An average of three nurses quit their jobs at Mater Dei Hospital every week, union chief Paul Pace claims, once again sounding the alarm on a staffing crisis that has hit the health system.
Many are resigning to work in the UK, where foreign nurses and their families are being promised citizenship, free accommodation and better pay to plug its own staffing crisis.
But the head of the Malta Union of Midwives and Nurses (MUMN) said burnout, stress and the lack of new recruits is exacerbating the problem.
“We’re talking about three resignations a week... and that is just at Mater Dei,” Pace said.
“The work has become tiring and overwhelming and, apart from poaching by countries offering better conditions, we also have people nearing retirement who have simply had enough.”
According to EU data from 2019, there were fewer than 4,000 nurses working in Malta, although this number is now believed to have dropped further.
Around 15% of nurses working here are third-country nationals, mostly from India and Pakistan.
According to Pace, only some 100 nurses graduated last year, with more than 20 moving on to further study, meaning they did not join the work force.
The health authorities say there were 130 graduands.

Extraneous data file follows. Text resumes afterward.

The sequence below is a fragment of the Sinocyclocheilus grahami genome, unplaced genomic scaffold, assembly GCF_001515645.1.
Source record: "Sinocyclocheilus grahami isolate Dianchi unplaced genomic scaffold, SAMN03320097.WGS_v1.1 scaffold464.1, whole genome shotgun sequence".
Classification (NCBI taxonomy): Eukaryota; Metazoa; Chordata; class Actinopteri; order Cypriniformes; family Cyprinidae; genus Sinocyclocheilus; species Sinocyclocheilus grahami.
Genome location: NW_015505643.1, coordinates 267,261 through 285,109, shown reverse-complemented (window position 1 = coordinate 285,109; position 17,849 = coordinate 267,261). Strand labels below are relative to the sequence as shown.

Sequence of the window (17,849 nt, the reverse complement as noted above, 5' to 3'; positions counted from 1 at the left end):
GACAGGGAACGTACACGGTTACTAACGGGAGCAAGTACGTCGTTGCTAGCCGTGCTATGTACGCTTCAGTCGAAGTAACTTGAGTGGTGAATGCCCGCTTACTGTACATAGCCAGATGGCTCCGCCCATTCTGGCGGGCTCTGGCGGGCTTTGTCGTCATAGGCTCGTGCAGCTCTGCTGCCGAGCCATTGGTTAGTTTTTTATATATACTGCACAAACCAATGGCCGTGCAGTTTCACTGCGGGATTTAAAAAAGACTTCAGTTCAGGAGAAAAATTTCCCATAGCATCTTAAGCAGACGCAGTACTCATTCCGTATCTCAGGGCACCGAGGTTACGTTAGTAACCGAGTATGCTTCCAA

“These numbers simply do not cover the shortages,” he said.
“To make matters worse, we are not even retaining young people who have spent years studying. Why would they stay here if in other countries new recruits are paid more than those who have been in the job here for over 30 years,” he said.
The situation, he added, continued to deteriorate as the pandemic persists.
He dismissed claims that more people were drawn to the profession during the virus outbreak, insisting COVID-19 had the opposite effect and fewer people are now interested in working in the sector.
The health ministry acknowledged that nurses are leaving the profession.
“The nurses who are resigning are in their majority foreigners, Indians mostly, and this because the UK and Ireland are offering immediate citizenship to nursing staff and their immediate families,” the ministry said.
It will be issuing a call for non-EU nurses as well as taking on the local nurse graduates.
“The health department is opting for full-time engagement via the PSMC [Public Service Management Code] route rather than contracts for service via private contractors wherever possible,” it added.
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